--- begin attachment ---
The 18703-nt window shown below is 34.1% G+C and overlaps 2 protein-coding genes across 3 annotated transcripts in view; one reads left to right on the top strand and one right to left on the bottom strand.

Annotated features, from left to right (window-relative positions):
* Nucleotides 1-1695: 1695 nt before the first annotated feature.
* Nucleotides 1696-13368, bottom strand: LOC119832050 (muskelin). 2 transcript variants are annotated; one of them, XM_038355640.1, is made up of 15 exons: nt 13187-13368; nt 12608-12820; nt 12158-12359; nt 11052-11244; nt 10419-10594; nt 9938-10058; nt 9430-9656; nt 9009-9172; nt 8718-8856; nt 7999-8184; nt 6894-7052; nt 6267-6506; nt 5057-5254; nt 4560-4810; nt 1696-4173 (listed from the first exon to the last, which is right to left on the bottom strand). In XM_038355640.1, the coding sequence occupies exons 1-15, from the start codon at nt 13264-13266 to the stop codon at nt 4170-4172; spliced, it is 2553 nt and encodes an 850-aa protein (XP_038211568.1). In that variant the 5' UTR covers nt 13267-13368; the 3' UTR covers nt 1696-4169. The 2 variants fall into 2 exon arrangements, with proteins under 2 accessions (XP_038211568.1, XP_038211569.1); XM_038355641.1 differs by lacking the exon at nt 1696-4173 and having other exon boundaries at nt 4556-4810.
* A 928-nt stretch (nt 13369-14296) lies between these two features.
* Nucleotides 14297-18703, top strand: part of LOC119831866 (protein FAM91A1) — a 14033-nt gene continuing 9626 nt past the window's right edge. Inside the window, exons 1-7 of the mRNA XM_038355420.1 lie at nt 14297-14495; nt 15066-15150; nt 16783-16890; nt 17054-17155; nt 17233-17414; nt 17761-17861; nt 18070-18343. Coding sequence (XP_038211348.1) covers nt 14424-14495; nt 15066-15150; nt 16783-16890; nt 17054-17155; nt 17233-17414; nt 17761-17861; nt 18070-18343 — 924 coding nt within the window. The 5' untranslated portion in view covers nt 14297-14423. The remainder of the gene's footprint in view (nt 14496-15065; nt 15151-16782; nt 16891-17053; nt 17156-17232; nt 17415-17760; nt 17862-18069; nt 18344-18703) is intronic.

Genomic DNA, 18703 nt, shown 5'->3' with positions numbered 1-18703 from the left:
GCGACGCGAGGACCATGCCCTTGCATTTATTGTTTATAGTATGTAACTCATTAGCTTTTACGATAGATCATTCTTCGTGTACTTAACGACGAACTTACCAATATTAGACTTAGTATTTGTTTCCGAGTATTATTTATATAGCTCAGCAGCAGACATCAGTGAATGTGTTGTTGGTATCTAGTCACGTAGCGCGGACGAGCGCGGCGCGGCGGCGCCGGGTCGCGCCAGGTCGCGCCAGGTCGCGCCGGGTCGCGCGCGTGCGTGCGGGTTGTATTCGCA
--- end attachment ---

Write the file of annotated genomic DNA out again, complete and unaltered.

The 18703-nt window shown below is 34.1% G+C and overlaps 2 protein-coding genes across 3 annotated transcripts in view; one reads left to right on the top strand and one right to left on the bottom strand.

Annotated features, from left to right (window-relative positions):
* Nucleotides 1-1695: 1695 nt before the first annotated feature.
* Nucleotides 1696-13368, bottom strand: LOC119832050 (muskelin). 2 transcript variants are annotated; one of them, XM_038355640.1, is made up of 15 exons: nt 13187-13368; nt 12608-12820; nt 12158-12359; nt 11052-11244; nt 10419-10594; nt 9938-10058; nt 9430-9656; nt 9009-9172; nt 8718-8856; nt 7999-8184; nt 6894-7052; nt 6267-6506; nt 5057-5254; nt 4560-4810; nt 1696-4173 (listed from the first exon to the last, which is right to left on the bottom strand). In XM_038355640.1, the coding sequence occupies exons 1-15, from the start codon at nt 13264-13266 to the stop codon at nt 4170-4172; spliced, it is 2553 nt and encodes an 850-aa protein (XP_038211568.1). In that variant the 5' UTR covers nt 13267-13368; the 3' UTR covers nt 1696-4169. The 2 variants fall into 2 exon arrangements, with proteins under 2 accessions (XP_038211568.1, XP_038211569.1); XM_038355641.1 differs by lacking the exon at nt 1696-4173 and having other exon boundaries at nt 4556-4810.
* A 928-nt stretch (nt 13369-14296) lies between these two features.
* Nucleotides 14297-18703, top strand: part of LOC119831866 (protein FAM91A1) — a 14033-nt gene continuing 9626 nt past the window's right edge. Inside the window, exons 1-7 of the mRNA XM_038355420.1 lie at nt 14297-14495; nt 15066-15150; nt 16783-16890; nt 17054-17155; nt 17233-17414; nt 17761-17861; nt 18070-18343. Coding sequence (XP_038211348.1) covers nt 14424-14495; nt 15066-15150; nt 16783-16890; nt 17054-17155; nt 17233-17414; nt 17761-17861; nt 18070-18343 — 924 coding nt within the window. The 5' untranslated portion in view covers nt 14297-14423. The remainder of the gene's footprint in view (nt 14496-15065; nt 15151-16782; nt 16891-17053; nt 17156-17232; nt 17415-17760; nt 17862-18069; nt 18344-18703) is intronic.

Genomic DNA, 18703 nt, shown 5'->3' with positions numbered 1-18703 from the left:
GCGACGCGAGGACCATGCCCTTGCATTTATTGTTTATAGTATGTAACTCATTAGCTTTTACGATAGATCATTCTTCGTGTACTTAACGACGAACTTACCAATATTAGACTTAGTATTTGTTTCCGAGTATTATTTATATAGCTCAGCAGCAGACATCAGTGAATGTGTTGTTGGTATCTAGTCACGTAGCGCGGACGAGCGCGGCGCGGCGGCGCCGGGTCGCGCCAGGTCGCGCCAGGTCGCGCCGGGTCGCGCGCGTGCGTGCGGGTTGTATTCGCA